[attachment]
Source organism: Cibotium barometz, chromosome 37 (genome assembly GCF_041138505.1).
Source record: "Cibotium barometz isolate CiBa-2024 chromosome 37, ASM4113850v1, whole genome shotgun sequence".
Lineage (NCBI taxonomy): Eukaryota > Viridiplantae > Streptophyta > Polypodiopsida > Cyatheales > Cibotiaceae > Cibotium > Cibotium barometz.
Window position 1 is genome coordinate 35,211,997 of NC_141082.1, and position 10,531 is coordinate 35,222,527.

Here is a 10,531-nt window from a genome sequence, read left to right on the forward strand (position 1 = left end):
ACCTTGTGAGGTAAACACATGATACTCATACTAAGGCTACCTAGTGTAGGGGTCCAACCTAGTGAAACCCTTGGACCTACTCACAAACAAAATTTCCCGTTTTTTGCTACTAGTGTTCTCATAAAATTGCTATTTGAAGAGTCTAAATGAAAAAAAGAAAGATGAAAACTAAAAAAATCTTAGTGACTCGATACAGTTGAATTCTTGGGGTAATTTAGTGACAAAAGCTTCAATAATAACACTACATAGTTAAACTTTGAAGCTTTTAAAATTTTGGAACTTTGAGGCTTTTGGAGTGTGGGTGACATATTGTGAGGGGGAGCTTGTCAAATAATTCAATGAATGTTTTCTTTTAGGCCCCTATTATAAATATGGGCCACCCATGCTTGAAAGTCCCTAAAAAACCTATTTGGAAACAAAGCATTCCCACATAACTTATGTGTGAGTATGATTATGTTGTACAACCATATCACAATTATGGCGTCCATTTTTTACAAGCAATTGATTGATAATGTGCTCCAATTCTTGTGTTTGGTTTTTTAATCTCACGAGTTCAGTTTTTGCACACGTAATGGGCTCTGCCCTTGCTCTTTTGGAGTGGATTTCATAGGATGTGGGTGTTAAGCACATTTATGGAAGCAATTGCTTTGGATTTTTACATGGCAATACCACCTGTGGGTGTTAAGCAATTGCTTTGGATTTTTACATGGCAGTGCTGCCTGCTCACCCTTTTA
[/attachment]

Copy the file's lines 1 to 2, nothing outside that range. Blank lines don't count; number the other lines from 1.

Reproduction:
Source organism: Cibotium barometz, chromosome 37 (genome assembly GCF_041138505.1).
Source record: "Cibotium barometz isolate CiBa-2024 chromosome 37, ASM4113850v1, whole genome shotgun sequence".